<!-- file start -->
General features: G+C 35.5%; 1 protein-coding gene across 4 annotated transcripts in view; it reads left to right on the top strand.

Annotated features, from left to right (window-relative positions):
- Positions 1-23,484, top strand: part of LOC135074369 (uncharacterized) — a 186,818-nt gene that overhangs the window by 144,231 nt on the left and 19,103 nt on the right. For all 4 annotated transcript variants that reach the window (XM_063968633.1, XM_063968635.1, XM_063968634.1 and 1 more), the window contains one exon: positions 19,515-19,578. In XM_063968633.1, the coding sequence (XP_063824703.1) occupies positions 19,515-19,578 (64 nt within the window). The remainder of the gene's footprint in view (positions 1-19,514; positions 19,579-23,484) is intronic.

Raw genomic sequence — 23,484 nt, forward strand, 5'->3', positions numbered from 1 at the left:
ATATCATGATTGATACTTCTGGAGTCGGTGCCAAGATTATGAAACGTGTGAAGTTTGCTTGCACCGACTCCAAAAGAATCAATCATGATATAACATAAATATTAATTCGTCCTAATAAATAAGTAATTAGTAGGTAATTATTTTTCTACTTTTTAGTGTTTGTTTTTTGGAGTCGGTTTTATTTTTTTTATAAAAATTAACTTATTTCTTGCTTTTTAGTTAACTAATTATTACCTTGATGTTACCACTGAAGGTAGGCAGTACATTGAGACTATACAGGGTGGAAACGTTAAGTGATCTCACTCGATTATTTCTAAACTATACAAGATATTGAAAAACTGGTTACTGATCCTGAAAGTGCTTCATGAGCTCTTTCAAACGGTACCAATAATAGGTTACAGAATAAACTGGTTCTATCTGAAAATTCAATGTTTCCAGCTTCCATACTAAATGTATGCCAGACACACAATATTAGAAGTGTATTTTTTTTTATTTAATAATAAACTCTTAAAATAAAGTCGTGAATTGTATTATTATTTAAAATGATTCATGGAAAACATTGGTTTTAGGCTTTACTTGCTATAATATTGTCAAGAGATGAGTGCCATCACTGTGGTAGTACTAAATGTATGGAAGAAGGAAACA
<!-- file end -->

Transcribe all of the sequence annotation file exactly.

General features: G+C 35.5%; 1 protein-coding gene across 4 annotated transcripts in view; it reads left to right on the top strand.

Annotated features, from left to right (window-relative positions):
- Positions 1-23,484, top strand: part of LOC135074369 (uncharacterized) — a 186,818-nt gene that overhangs the window by 144,231 nt on the left and 19,103 nt on the right. For all 4 annotated transcript variants that reach the window (XM_063968633.1, XM_063968635.1, XM_063968634.1 and 1 more), the window contains one exon: positions 19,515-19,578. In XM_063968633.1, the coding sequence (XP_063824703.1) occupies positions 19,515-19,578 (64 nt within the window). The remainder of the gene's footprint in view (positions 1-19,514; positions 19,579-23,484) is intronic.

Raw genomic sequence — 23,484 nt, forward strand, 5'->3', positions numbered from 1 at the left:
ATATCATGATTGATACTTCTGGAGTCGGTGCCAAGATTATGAAACGTGTGAAGTTTGCTTGCACCGACTCCAAAAGAATCAATCATGATATAACATAAATATTAATTCGTCCTAATAAATAAGTAATTAGTAGGTAATTATTTTTCTACTTTTTAGTGTTTGTTTTTTGGAGTCGGTTTTATTTTTTTTATAAAAATTAACTTATTTCTTGCTTTTTAGTTAACTAATTATTACCTTGATGTTACCACTGAAGGTAGGCAGTACATTGAGACTATACAGGGTGGAAACGTTAAGTGATCTCACTCGATTATTTCTAAACTATACAAGATATTGAAAAACTGGTTACTGATCCTGAAAGTGCTTCATGAGCTCTTTCAAACGGTACCAATAATAGGTTACAGAATAAACTGGTTCTATCTGAAAATTCAATGTTTCCAGCTTCCATACTAAATGTATGCCAGACACACAATATTAGAAGTGTATTTTTTTTTATTTAATAATAAACTCTTAAAATAAAGTCGTGAATTGTATTATTATTTAAAATGATTCATGGAAAACATTGGTTTTAGGCTTTACTTGCTATAATATTGTCAAGAGATGAGTGCCATCACTGTGGTAGTACTAAATGTATGGAAGAAGGAAACA